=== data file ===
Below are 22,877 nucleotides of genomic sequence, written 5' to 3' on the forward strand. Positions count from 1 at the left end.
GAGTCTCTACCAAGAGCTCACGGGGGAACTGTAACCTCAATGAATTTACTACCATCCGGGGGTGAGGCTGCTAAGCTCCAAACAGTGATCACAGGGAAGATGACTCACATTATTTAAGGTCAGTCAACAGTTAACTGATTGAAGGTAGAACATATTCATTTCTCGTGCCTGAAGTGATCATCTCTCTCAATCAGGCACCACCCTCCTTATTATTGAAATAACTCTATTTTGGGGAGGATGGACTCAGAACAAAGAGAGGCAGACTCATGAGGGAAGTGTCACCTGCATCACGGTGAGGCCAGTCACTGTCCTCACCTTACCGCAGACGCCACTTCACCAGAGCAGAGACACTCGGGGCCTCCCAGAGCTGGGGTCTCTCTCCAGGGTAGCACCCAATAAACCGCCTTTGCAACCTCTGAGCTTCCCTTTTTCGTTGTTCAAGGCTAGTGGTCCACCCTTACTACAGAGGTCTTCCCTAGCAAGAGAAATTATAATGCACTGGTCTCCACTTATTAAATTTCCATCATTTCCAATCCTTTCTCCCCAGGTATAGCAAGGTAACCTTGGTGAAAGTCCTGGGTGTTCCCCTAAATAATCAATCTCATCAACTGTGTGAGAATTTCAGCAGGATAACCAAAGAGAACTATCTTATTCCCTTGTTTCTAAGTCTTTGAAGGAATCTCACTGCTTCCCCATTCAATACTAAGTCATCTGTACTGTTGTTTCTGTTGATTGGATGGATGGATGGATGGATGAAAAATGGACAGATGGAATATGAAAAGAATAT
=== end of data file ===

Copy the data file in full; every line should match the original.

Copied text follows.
Below are 22,877 nucleotides of genomic sequence, written 5' to 3' on the forward strand. Positions count from 1 at the left end.
GAGTCTCTACCAAGAGCTCACGGGGGAACTGTAACCTCAATGAATTTACTACCATCCGGGGGTGAGGCTGCTAAGCTCCAAACAGTGATCACAGGGAAGATGACTCACATTATTTAAGGTCAGTCAACAGTTAACTGATTGAAGGTAGAACATATTCATTTCTCGTGCCTGAAGTGATCATCTCTCTCAATCAGGCACCACCCTCCTTATTATTGAAATAACTCTATTTTGGGGAGGATGGACTCAGAACAAAGAGAGGCAGACTCATGAGGGAAGTGTCACCTGCATCACGGTGAGGCCAGTCACTGTCCTCACCTTACCGCAGACGCCACTTCACCAGAGCAGAGACACTCGGGGCCTCCCAGAGCTGGGGTCTCTCTCCAGGGTAGCACCCAATAAACCGCCTTTGCAACCTCTGAGCTTCCCTTTTTCGTTGTTCAAGGCTAGTGGTCCACCCTTACTACAGAGGTCTTCCCTAGCAAGAGAAATTATAATGCACTGGTCTCCACTTATTAAATTTCCATCATTTCCAATCCTTTCTCCCCAGGTATAGCAAGGTAACCTTGGTGAAAGTCCTGGGTGTTCCCCTAAATAATCAATCTCATCAACTGTGTGAGAATTTCAGCAGGATAACCAAAGAGAACTATCTTATTCCCTTGTTTCTAAGTCTTTGAAGGAATCTCACTGCTTCCCCATTCAATACTAAGTCATCTGTACTGTTGTTTCTGTTGATTGGATGGATGGATGGATGGATGAAAAATGGACAGATGGAATATGAAAAGAATAT